Cox, the Rio Olympic 86kg bronze medalist, completed a perfect run through the 92kg division — not giving up a point in four matches — by dominating Iranian Alireza Karimi 4-0 in the final. He became the second U.S. man to win an Olympic or world title without surrendering a point in more than 30 years (joining Kyle Dake from last year).

“I don’t know why, but it feels like a ton better [than 2018],” said Cox, whose tattoos include one that reads in Latin, “If I cannot move heaven, I will raise hell.” “I made more sacrifices … I wanted to do it better.”

Earlier Saturday, Snyder was shocked by Azerbaijan’s Sharif Sharifov 5-2 in the 97kg semifinals, denying a third straight world final between Snyder and Russian Tank Abdulrashid Sadulayev. Sharifov, the 2012 Olympic 84kg champ, clinched his first world medal in eight years.

Snyder, who in Rio became the youngest U.S. Olympic wrestling champion at age 20, failed to make an Olympic or world final for the first time in his career. He will wrestle for bronze on Sunday, while Sharifov meets Sadulayev for gold.

Burroughs earned his seventh straight world championships medal and second straight bronze. Burroughs, the 2012 Olympic 74kg champion, rebounded from losing to Russian Zaurbeck Sidakov on Friday with a 10-0 technical fall over Japanese Mao Okui.

Burroughs gave up a lead on Sidakov with 1.3 seconds left in the semifinals, a year after Sidakov overtook him as time expired in the quarterfinals.

“A lot of people in 2016 called me a quitter,” said Burroughs, who tearfully missed the medals in Rio, “and I think that after watching the amount of devastation and heartbreak that I’ve taken over the last two years and still being able to come back and take third place is a testament.”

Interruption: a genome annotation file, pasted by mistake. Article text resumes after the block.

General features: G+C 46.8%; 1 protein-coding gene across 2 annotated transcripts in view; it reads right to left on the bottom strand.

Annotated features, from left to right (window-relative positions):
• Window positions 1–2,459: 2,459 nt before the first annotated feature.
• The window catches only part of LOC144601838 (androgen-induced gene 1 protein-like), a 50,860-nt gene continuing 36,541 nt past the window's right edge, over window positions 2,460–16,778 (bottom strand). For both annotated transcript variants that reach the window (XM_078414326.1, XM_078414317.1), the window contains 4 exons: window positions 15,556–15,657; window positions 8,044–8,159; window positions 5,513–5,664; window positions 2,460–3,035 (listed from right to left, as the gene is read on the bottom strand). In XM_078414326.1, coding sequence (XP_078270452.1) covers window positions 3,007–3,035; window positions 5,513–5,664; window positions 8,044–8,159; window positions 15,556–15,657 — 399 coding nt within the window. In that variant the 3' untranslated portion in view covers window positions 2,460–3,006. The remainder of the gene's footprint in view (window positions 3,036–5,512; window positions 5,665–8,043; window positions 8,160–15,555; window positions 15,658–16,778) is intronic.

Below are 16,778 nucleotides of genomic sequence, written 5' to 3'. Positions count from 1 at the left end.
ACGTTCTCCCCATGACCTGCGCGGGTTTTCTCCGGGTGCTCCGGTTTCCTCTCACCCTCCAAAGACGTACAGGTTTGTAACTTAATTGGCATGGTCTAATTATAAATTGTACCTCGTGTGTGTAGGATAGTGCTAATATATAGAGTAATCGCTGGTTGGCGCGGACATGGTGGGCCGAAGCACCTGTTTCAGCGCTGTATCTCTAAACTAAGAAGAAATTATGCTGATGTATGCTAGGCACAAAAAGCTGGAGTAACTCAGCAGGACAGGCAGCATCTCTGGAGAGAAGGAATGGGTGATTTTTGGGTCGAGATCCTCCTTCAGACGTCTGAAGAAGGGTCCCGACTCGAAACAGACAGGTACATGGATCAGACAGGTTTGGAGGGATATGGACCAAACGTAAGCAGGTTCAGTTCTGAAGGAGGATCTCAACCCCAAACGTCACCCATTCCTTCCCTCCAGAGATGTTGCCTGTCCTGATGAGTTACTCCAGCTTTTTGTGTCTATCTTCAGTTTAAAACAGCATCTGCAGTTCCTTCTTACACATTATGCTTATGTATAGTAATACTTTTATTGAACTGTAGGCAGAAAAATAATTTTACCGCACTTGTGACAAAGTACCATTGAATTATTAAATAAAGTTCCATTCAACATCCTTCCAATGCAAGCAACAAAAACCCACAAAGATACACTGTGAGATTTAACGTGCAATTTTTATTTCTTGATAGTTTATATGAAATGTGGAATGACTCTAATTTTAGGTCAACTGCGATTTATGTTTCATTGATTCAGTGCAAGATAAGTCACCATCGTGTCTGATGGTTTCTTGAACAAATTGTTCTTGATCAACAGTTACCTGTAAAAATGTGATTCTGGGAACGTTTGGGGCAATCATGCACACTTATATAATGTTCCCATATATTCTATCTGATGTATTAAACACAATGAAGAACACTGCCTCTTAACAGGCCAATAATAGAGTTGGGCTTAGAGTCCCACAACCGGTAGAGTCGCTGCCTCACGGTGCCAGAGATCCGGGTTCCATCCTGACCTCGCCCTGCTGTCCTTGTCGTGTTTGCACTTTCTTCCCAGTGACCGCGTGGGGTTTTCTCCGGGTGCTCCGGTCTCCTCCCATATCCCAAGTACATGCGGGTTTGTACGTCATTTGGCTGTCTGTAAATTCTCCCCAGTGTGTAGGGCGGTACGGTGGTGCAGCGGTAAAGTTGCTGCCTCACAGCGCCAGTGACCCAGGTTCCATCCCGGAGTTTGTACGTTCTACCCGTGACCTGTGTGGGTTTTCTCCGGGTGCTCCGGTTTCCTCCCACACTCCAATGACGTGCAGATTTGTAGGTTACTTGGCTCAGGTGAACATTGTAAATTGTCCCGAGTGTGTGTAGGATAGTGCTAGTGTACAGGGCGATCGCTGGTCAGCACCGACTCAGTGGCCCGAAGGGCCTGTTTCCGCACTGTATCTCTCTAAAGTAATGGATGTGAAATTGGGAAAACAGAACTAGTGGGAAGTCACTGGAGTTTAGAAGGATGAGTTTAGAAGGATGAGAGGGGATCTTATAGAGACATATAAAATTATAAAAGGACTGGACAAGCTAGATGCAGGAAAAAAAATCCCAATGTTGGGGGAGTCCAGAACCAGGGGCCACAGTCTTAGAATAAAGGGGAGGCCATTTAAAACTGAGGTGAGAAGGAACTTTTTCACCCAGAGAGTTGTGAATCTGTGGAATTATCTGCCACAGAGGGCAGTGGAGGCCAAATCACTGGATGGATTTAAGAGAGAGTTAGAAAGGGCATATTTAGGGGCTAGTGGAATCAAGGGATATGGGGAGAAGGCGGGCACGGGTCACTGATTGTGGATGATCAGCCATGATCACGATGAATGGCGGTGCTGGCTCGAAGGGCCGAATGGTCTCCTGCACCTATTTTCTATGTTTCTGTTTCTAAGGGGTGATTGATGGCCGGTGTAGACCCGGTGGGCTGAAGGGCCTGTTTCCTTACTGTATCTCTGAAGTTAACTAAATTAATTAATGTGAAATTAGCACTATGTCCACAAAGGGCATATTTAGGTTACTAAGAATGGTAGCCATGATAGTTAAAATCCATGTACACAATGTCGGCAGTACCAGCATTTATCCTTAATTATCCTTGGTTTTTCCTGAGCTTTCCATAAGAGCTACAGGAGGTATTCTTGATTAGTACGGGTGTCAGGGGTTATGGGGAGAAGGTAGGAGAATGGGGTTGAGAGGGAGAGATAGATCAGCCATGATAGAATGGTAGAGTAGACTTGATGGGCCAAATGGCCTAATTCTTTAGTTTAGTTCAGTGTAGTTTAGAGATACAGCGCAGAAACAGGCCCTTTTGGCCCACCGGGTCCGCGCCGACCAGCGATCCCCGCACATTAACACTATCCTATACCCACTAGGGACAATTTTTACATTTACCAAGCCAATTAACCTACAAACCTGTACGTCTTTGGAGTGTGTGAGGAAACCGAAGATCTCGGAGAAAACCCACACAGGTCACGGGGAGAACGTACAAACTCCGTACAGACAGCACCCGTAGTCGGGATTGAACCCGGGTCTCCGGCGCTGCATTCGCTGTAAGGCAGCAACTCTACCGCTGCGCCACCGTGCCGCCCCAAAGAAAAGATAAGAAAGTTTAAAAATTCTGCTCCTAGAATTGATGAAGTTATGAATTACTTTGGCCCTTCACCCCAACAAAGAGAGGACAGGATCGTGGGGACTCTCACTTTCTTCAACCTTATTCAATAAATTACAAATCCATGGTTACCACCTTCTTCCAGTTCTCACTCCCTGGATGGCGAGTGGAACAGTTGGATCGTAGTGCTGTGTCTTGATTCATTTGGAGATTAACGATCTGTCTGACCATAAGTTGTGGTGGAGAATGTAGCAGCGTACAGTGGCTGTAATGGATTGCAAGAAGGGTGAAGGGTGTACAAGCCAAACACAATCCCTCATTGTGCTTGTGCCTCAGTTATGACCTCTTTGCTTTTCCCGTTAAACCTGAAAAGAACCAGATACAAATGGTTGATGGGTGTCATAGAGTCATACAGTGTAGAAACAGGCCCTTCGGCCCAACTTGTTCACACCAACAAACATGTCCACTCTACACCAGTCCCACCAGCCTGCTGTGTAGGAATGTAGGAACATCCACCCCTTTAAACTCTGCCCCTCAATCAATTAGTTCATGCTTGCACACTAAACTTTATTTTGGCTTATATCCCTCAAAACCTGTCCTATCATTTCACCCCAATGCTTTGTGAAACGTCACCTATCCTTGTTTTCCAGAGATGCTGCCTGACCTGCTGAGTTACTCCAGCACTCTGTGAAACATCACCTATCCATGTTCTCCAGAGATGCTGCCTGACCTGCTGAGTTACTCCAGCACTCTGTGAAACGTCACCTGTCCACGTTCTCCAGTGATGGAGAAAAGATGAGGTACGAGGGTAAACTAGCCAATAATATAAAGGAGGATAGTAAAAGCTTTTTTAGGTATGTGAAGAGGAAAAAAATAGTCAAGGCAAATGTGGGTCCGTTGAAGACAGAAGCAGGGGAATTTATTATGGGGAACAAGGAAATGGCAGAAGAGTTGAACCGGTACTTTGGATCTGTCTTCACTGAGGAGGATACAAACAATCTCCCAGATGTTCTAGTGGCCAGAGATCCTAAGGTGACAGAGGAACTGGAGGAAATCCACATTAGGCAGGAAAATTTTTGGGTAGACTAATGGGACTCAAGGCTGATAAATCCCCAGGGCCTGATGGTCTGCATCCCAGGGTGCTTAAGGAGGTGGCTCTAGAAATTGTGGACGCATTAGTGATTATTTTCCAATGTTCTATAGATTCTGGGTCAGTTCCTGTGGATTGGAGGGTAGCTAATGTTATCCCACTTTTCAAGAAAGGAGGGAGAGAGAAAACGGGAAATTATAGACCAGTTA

Burroughs, 31, shares third with Adeline Gray on the U.S. list of career world wrestling championships medals, trailing only Bruce Baumgartner and Kristie Davis, who each earned nine.

Burroughs’ bronze ensured he gets a bye into the 74kg final of the Olympic trials in April. But this will be the first time he goes into an Olympic year as anything other than a reigning world champion.

“At this juncture of my career, I feel I’m running out of time,” said Burroughs, who next year will be older than any previous U.S. Olympic wrestling champion. “That can be really scary.”

Dake marched to Sunday’s final in defense of his 2018 World title at 79kg (a non-Olympic weight) by going 23-4 over three matches. Dake, who at Cornell became the only wrestler to win NCAA titles at four weight classes or without a redshirt, gets Azerbaijan’s Jabrayil Hasanov in the final, a rematch of the 2018 gold-medal match.

Next year, Dake must move up to 86kg, where Cox will likely reside, or down to 74kg, where Burroughs has won every U.S. Olympic or world trials dating to 2011. There’s also David Taylor to reckon with. Taylor won the 86kg world title last year but missed this season due to injury.

“We’ve got a guy at 79 kilos that’s going to win a world championship tomorrow,” Burroughs said, smiling, of Dake, “I’m hopefully going to be waiting for [Dake at Olympic trials], healthy and prepared.”

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Alexandra Trusova, 15, becomes first woman to land three quadruple jumps

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Alexandra Trusova established herself as the world’s leading female figure skater … in her first senior international competition.

Trusova, the 15-year-old, two-time world junior champion from Russia, became the first woman to land three quadruple jumps in one international competition program, posting the world’s highest free skate and total scores on the early season.

Trusova previously landed three quads in the free skate at the Russian Federation’s test skates in early September.

She opened Saturday’s free skate with a quadruple Lutz, a quadruple toe loop-triple toe combination and another quad toe to run away from Japanese Olympian Kaori Sakamoto by 44.27 points. Video is here.

She won a lower-level event in Slovakia with 238.69 points, which would have beaten Japan’s top skater, Rika Kihira, and Olympic bronze medalist Yevgenia Medvedeva by more than 14 points at an event last week in Canada. However, judging panels can be more or less forgiving from event to event.

Still, Trusova established herself as a force going into next month’s Grand Prix season. She will face Kihira and Medvedeva at Skate Canada the last week of October.